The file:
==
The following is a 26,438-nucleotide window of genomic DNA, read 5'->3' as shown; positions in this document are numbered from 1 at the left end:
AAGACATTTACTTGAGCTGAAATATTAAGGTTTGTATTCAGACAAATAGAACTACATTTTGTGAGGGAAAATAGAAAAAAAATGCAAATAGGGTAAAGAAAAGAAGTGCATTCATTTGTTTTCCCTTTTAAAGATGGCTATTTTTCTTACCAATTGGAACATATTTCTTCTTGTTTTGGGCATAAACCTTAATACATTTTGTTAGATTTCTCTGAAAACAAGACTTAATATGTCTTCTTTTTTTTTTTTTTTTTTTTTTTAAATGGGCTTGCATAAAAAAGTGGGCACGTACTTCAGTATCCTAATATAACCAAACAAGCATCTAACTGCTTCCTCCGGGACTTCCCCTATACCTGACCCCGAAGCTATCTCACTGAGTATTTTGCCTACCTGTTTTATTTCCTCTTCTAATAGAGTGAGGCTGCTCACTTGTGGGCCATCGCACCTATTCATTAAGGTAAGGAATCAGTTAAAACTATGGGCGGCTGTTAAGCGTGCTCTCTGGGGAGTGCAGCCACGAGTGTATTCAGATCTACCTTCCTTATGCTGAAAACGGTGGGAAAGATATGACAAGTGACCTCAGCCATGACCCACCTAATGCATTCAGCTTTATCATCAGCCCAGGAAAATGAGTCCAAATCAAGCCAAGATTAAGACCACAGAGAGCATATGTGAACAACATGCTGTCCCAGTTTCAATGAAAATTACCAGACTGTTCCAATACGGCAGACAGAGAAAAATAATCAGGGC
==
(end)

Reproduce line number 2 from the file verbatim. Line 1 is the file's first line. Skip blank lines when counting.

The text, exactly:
AAGACATTTACTTGAGCTGAAATATTAAGGTTTGTATTCAGACAAATAGAACTACATTTTGTGAGGGAAAATAGAAAAAAAATGCAAATAGGGTAAAGAAAAGAAGTGCATTCATTTGTTTTCCCTTTTAAAGATGGCTATTTTTCTTACCAATTGGAACATATTTCTTCTTGTTTTGGGCATAAACCTTAATACATTTTGTTAGATTTCTCTGAAAACAAGACTTAATATGTCTTCTTTTTTTTTTTTTTTTTTTTTTTAAATGGGCTTGCATAAAAAAGTGGGCACGTACTTCAGTATCCTAATATAACCAAACAAGCATCTAACTGCTTCCTCCGGGACTTCCCCTATACCTGACCCCGAAGCTATCTCACTGAGTATTTTGCCTACCTGTTTTATTTCCTCTTCTAATAGAGTGAGGCTGCTCACTTGTGGGCCATCGCACCTATTCATTAAGGTAAGGAATCAGTTAAAACTATGGGCGGCTGTTAAGCGTGCTCTCTGGGGAGTGCAGCCACGAGTGTATTCAGATCTACCTTCCTTATGCTGAAAACGGTGGGAAAGATATGACAAGTGACCTCAGCCATGACCCACCTAATGCATTCAGCTTTATCATCAGCCCAGGAAAATGAGTCCAAATCAAGCCAAGATTAAGACCACAGAGAGCATATGTGAACAACATGCTGTCCCAGTTTCAATGAAAATTACCAGACTGTTCCAATACGGCAGACAGAGAAAAATAATCAGGGC